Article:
Experimental Design

  • Experimental Design– Defined
    • The particular arrangement of conditions in a study so that meaningful comparisons of the effects of the presence and absence of the independent variable can be made
  • Nonparametric Study
    • Independent variable is either presented or absent during a time period or phase of the study
  • Parametric Study
    • The value of the independent variable is manipulated
    • Seeks to discover the differential effects of a range of values

Fundamental Rule

  • Change only one variable at a time
    • Experimenter can attribute any measured changes to a specific independent variable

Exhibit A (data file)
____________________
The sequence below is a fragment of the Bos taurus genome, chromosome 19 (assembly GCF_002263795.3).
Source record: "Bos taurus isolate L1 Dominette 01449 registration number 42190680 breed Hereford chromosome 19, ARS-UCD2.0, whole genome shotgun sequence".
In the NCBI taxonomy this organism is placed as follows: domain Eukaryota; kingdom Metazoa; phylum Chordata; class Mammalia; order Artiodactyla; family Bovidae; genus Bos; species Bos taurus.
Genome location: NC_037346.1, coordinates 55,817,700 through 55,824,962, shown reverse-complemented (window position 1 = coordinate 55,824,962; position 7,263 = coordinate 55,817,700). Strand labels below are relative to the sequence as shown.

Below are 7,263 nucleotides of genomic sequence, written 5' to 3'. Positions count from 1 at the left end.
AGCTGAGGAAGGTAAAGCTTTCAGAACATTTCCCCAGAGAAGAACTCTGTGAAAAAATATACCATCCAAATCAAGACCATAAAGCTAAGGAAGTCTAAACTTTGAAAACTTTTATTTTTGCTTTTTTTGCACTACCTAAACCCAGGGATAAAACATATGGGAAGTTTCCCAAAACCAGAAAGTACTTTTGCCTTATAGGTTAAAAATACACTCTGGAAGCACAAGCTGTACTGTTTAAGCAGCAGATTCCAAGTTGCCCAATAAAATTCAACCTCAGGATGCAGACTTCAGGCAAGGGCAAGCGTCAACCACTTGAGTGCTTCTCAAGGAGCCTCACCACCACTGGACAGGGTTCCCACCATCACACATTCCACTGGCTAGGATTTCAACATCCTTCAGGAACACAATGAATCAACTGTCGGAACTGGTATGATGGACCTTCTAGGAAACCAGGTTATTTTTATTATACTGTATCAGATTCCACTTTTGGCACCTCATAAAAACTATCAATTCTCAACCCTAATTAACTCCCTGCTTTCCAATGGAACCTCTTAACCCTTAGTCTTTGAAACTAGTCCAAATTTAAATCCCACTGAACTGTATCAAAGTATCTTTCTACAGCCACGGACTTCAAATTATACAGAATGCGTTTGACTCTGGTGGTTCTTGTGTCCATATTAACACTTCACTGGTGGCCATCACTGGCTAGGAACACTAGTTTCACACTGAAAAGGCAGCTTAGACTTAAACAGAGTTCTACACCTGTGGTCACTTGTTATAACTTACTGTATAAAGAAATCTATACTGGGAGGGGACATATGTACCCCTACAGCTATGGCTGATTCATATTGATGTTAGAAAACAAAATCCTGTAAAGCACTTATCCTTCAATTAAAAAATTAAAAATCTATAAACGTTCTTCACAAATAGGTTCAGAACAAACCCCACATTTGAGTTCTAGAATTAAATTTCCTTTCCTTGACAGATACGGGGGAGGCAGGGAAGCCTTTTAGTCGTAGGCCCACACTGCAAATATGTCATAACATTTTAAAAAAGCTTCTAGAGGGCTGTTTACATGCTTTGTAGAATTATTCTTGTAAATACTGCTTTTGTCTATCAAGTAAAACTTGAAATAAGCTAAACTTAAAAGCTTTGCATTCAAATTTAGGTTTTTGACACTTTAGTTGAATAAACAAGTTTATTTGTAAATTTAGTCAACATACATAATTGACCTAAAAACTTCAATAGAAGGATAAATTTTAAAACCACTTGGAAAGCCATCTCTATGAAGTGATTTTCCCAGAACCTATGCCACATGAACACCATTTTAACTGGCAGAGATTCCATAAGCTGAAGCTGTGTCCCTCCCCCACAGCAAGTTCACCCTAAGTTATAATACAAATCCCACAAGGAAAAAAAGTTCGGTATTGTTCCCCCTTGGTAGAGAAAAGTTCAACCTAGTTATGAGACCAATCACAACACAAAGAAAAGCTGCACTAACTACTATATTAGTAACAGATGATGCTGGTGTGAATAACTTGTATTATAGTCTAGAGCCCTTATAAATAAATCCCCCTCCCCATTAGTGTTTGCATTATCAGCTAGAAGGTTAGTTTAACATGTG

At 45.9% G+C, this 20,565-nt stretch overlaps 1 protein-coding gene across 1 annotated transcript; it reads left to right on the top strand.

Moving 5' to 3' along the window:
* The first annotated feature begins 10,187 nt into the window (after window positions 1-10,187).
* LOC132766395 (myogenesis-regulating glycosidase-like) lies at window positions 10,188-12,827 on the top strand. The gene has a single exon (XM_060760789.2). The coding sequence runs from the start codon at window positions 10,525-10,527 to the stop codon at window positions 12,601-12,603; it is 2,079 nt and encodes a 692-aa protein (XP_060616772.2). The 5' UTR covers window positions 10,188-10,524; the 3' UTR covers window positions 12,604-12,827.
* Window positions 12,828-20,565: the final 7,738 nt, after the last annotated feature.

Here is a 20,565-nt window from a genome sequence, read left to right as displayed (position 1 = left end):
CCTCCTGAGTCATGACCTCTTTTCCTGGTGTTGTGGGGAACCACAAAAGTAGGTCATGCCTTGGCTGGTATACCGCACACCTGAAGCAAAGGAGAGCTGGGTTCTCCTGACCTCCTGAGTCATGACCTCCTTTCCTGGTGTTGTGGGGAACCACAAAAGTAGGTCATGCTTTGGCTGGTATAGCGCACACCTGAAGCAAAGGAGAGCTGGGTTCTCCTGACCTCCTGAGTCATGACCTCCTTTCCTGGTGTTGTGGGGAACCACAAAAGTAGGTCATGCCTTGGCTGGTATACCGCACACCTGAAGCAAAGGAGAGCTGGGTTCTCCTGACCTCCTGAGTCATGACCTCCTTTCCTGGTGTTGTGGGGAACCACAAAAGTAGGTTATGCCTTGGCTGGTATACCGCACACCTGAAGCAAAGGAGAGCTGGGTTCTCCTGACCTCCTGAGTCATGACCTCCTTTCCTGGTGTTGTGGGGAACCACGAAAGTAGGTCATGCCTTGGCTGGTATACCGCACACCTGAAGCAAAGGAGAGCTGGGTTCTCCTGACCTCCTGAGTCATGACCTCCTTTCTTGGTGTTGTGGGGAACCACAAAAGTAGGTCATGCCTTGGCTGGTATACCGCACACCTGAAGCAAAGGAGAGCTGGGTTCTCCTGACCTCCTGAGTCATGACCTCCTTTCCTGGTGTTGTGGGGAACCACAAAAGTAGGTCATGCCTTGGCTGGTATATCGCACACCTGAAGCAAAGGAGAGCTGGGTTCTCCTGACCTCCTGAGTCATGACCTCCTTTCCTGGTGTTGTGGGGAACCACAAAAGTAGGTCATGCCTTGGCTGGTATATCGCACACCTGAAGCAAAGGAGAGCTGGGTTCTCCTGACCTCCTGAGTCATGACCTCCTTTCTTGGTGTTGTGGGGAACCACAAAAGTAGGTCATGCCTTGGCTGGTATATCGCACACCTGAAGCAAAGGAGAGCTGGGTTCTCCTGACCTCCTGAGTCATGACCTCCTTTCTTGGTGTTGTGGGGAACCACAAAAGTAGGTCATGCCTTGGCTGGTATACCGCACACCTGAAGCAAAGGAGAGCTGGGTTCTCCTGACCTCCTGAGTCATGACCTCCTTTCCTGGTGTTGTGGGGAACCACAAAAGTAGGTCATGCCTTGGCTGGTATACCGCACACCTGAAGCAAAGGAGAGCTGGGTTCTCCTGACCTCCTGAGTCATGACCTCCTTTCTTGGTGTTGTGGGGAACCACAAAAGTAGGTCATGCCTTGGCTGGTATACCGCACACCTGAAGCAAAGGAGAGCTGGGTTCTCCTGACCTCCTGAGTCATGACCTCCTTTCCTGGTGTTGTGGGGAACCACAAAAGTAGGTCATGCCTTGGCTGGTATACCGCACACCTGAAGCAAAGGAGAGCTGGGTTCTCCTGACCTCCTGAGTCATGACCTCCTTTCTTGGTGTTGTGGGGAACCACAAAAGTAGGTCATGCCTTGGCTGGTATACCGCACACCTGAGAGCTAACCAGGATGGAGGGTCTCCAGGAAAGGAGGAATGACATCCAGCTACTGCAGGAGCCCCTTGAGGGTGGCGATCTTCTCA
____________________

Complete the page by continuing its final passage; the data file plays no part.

• If investigating the effects of a “treatment package”
      • Ensure that the entire package is presented or withdrawn each time a manipulation occurs

Some Additional Rules

  • Don’t get locked into “Textbook” designs
    • Often require priori assumptions about the nature of the functional relations one seeks to investigate
    • May be insensitive to unanticipated changes in behavior
  • Select and combine experimental tactics that best fit the research question

Steady State Strategy & Baseline Logic

  • “A pattern of responding that exhibits relatively little variation in its measured dimensional quantities over a period of time” – Johnston & Pennypacker, 1993a, p.199 (In other words behavior is stable)
  • Provides the basis for baseline logic
  • Steady State Strategy
    • Repeated exposure of a given subject to a given condition while trying to eliminate or control extraneous influences on behavior and obtaining a stable pattern of responding before introducing the next condition